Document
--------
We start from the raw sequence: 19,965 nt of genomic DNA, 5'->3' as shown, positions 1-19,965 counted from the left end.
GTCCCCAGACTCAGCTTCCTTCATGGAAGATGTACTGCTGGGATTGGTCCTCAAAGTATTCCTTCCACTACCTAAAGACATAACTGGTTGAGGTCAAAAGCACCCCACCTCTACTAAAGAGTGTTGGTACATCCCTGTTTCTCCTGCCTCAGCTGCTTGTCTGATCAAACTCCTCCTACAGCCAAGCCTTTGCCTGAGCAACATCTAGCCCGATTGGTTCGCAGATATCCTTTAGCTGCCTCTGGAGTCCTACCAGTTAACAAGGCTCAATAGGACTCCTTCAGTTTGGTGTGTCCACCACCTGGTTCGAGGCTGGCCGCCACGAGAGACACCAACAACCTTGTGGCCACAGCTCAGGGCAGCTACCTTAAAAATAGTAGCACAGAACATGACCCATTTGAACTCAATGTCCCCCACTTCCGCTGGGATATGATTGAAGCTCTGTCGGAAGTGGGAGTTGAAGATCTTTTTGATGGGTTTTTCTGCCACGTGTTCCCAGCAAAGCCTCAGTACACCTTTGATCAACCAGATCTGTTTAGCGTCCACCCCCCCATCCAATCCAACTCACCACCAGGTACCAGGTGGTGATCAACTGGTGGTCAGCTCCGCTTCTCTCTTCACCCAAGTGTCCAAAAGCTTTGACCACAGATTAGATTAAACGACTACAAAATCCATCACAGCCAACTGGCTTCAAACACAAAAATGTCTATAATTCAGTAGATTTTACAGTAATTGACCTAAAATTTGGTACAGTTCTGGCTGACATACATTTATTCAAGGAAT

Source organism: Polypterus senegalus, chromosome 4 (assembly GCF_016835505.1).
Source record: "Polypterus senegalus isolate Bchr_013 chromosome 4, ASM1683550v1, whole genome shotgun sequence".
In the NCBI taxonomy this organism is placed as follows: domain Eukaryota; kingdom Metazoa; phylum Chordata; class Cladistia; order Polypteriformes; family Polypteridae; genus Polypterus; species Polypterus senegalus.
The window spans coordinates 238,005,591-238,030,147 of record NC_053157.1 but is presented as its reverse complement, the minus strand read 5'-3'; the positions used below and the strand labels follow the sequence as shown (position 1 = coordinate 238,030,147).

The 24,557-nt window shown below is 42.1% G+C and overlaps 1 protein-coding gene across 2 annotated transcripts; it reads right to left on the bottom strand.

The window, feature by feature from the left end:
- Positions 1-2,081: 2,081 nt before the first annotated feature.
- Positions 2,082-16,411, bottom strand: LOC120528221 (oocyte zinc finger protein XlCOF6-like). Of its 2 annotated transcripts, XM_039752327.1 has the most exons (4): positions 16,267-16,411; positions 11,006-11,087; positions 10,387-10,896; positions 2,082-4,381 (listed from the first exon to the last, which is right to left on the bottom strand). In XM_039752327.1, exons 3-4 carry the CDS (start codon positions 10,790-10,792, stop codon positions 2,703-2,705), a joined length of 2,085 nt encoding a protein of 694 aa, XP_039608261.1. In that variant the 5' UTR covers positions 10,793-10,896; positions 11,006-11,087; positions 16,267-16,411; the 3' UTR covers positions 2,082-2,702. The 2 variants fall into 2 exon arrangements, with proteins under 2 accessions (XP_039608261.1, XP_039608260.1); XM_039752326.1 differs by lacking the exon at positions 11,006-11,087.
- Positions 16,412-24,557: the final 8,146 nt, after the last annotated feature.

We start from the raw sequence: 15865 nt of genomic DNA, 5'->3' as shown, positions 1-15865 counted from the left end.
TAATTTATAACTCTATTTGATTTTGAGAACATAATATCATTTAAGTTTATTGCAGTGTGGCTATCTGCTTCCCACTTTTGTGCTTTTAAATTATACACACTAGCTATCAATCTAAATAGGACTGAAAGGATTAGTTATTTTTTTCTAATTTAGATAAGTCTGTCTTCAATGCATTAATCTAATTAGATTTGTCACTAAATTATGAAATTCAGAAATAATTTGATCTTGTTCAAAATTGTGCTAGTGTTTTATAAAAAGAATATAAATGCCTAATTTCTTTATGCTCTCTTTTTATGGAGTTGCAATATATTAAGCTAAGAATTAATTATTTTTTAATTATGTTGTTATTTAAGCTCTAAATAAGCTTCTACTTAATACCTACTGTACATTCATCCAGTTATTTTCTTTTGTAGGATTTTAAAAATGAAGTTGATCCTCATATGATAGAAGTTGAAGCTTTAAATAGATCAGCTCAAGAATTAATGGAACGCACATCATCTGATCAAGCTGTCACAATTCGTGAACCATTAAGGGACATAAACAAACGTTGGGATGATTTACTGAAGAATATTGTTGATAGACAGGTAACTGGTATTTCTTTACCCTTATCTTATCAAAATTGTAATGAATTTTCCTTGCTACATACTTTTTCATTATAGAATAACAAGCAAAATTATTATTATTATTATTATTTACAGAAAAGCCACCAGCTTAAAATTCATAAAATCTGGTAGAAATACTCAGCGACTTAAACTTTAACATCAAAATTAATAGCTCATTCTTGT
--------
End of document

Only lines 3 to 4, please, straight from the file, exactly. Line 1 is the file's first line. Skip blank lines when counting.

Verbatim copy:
Source organism: Polypterus senegalus, chromosome 4 (assembly GCF_016835505.1).
Source record: "Polypterus senegalus isolate Bchr_013 chromosome 4, ASM1683550v1, whole genome shotgun sequence".